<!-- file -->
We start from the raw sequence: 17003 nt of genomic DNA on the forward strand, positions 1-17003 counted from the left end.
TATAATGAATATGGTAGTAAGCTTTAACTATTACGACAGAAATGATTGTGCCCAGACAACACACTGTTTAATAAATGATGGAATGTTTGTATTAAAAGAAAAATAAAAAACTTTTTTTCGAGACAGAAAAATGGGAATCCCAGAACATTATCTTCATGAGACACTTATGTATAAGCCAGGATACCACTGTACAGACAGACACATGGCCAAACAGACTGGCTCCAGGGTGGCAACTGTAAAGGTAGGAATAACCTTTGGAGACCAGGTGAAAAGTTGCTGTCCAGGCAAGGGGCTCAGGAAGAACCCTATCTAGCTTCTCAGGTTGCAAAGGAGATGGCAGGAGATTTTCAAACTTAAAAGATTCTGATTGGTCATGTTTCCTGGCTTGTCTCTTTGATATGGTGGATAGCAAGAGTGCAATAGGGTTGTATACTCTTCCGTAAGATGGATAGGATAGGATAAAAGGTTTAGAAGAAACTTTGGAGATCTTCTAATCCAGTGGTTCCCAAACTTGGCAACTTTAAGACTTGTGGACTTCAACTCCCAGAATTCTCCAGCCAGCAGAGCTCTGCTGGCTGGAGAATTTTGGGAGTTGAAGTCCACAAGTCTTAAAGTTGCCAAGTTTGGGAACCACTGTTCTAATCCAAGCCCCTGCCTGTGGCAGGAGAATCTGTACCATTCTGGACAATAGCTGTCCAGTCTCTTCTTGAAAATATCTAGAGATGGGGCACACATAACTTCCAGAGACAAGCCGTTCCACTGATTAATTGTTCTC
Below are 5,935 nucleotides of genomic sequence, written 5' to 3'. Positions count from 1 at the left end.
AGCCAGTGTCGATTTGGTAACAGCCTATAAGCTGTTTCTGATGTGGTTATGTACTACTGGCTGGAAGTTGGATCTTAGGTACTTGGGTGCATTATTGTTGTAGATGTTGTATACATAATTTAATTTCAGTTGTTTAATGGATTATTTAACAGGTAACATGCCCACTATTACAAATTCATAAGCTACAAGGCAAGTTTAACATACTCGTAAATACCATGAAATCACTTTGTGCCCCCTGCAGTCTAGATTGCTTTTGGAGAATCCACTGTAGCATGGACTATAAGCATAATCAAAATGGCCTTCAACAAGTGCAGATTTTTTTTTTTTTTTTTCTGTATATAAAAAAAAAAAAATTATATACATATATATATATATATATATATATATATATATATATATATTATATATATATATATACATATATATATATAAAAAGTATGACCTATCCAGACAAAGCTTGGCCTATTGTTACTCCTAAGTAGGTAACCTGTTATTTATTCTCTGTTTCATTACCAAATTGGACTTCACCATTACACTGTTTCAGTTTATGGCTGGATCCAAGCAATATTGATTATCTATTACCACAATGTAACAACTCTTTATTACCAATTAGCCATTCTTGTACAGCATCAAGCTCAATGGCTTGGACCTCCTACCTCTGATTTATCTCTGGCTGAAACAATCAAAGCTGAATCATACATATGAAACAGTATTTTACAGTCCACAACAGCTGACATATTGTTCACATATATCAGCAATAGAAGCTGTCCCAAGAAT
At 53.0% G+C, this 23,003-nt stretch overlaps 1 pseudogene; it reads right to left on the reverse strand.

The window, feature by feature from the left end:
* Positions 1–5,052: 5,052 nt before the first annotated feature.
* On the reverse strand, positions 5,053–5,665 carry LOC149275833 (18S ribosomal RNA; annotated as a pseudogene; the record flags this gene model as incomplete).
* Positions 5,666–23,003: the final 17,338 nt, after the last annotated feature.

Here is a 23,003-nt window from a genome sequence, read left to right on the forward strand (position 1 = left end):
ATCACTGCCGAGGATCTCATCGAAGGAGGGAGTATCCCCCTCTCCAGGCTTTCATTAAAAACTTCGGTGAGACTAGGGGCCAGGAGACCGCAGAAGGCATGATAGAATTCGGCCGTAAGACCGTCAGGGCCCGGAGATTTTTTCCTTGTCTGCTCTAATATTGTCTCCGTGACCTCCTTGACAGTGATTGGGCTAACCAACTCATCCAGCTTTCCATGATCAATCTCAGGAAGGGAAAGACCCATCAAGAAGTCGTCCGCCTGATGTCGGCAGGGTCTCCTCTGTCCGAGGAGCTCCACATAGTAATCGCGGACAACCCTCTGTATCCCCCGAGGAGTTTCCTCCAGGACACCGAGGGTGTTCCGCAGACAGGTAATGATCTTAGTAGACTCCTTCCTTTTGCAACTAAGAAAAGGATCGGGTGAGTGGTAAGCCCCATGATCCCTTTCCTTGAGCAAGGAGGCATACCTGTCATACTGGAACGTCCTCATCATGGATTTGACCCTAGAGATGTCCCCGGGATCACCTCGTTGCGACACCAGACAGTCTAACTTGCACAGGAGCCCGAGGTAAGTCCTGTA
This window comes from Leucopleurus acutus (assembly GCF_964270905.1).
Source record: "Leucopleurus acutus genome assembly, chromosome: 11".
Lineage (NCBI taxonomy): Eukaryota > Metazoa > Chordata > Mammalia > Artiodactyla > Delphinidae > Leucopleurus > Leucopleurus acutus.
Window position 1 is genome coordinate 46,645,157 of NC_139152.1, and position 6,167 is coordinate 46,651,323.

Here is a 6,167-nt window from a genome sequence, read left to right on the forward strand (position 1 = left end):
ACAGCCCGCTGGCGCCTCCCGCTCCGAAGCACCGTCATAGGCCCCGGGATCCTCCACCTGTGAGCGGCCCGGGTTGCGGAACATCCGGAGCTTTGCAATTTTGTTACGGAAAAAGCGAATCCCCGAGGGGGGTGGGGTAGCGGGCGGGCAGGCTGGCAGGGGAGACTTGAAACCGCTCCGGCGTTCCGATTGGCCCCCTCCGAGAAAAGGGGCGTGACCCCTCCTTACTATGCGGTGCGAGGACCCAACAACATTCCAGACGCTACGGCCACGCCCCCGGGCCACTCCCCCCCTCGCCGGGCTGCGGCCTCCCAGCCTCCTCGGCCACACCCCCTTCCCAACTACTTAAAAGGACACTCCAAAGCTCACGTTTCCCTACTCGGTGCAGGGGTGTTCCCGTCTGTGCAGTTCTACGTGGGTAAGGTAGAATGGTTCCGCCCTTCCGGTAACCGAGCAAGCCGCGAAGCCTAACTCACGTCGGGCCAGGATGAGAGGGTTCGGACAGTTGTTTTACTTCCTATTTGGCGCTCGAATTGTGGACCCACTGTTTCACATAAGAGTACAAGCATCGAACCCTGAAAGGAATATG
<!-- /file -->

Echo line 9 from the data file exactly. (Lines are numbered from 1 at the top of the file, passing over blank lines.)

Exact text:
* Positions 5,666–23,003: the final 17,338 nt, after the last annotated feature.